4. Anonymous surveys can create a closed culture and damage the psychological contract.

Asking employees to anonymously feedback on their perceptions of the organisation and their Line Manager’s performance, does not support a relationship of mutual trust and respect. The anonymity of the survey creates an atmosphere of distrust or anxiety – “why does this survey need to be anonymous?”. Asking employees to comment on their Line Manager’s performance often creates psychological tension between the manager and the employee. All of which can create distrust, tension and damage the psychological contract, influencing the wider organisational culture and climate.

5. Engagement surveys are notorious for low response rates.

Traditional employee engagement surveys require much effort and time to obtain good response rates. Often employees cite feeling pressured into completing the survey. Reasons for low participation include reasons such as “no one listens’ or “no action is taken”. Employees do not feel benefit from completing the survey.

What are the alternative rules of employee engagement in the post pandemic world?

Traditional definitions and ways of measuring employee engagement are no longer relevant in this post pandemic world. We need to look at engagement from the individual employee’s perspective, understanding what is important to the individual and to what degree each important factor is currently fulfilled. Employee Engagement is a shared responsibility between the employee and the organisation; and high levels of engagement throughout the organisation need candid conversations between managers and team members about what each person wants and what engages them.

Our survey tool asks questions about the individual’s work preferences and also identifies the behaviours that the individual needs to fulfil their own expectations. Both employees and managers learn together what job factors individual employees enjoy and the degree to which they are met; as well as identify how the organisation can help fulfil the employee’s expectations and what the employee needs to do. This fundamentally changes the employee’s motivation to complete the survey, as they personally benefit from the survey.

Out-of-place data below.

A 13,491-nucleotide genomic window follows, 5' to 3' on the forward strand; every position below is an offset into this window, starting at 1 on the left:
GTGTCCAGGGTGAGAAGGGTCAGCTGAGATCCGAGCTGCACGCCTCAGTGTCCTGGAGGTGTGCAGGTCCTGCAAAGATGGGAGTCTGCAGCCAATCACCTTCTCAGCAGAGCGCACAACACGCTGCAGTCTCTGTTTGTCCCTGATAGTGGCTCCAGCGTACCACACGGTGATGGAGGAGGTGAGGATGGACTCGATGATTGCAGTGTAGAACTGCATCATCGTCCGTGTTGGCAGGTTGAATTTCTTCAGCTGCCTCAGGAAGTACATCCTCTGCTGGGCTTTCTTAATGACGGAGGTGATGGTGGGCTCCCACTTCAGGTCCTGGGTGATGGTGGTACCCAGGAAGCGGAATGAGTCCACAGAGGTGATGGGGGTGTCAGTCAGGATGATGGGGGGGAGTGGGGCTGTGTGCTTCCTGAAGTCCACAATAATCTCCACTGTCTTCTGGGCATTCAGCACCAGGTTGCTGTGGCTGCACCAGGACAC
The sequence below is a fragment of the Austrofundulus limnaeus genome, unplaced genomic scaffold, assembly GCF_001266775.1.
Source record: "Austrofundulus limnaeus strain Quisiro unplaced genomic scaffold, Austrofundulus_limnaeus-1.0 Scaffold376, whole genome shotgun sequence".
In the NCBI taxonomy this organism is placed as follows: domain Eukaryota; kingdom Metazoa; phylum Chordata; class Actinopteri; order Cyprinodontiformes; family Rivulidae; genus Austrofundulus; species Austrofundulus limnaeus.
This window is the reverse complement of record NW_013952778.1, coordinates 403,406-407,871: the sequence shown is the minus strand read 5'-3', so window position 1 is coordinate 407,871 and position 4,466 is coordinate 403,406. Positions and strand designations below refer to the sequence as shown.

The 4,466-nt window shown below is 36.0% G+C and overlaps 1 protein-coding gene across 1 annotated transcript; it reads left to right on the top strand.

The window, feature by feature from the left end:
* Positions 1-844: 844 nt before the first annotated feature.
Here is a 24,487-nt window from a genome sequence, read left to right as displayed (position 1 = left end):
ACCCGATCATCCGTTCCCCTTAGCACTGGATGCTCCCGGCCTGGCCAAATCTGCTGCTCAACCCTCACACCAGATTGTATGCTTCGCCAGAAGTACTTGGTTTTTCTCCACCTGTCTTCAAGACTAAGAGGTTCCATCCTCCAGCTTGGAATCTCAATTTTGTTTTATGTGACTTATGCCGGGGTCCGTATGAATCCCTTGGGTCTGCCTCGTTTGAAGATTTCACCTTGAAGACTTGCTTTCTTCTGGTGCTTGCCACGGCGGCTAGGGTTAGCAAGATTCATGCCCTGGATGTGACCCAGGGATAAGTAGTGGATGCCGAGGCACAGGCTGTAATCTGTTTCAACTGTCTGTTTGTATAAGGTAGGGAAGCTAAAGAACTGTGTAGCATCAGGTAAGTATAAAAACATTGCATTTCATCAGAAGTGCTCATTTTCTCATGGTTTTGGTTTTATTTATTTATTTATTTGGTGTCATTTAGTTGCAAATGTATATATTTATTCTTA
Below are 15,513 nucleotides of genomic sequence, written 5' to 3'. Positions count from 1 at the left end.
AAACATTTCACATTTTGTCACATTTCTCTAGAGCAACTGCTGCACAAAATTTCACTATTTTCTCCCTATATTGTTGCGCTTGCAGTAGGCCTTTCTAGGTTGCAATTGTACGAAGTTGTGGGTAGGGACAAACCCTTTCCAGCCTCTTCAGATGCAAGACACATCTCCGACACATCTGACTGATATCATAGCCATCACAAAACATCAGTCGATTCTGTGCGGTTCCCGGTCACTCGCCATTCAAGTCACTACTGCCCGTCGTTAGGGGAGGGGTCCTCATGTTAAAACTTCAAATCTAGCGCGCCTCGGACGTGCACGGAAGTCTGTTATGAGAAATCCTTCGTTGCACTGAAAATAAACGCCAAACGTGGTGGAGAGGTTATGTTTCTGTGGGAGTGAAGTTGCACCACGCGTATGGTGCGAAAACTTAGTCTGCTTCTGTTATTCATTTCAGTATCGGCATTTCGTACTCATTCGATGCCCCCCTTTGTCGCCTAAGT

Simple to read and easy to access reports.

On completion of our survey each employee will receive a personal “Your Greatest Strengths” report, providing them with an immediate, tangible benefit for completing the survey. Both individuals and managers also receive the main report, explaining the internal dynamics of engagement for each individual, enabling an effective conversation that sparks individual motivation and engagement. There is no need for managers to analyse data or interpret reports. This focus on mutual needs leads to mutual respect, shared responsibility, and an employment relationship that is much more likely to be maintained over a longer period of time.

Develop a culture of engagement amongst remote or hybrid teams.

Many people have no desire to return to the office full time. The same Manpower research showed 8 in 10 workers wanted more remote work to attain a healthier work life balance. But how do you build culture and engagement if your team doesn’t “sit” together? Culture doesn’t exist in a building alone. It exists within people. So understanding your employee’s needs and expectations in an increasingly remote world is even more important. And releasing managers to understand their employees’ individual needs and expectations simply and quickly, also lends itself to a culture of engagement in a remote team.

So before you plan and execute your next employee engagement survey, stop and consider – how relevant is your engagement strategy in this post pandemic world? If it’s time for you to reconsider your employee engagement strategy, please give me a call…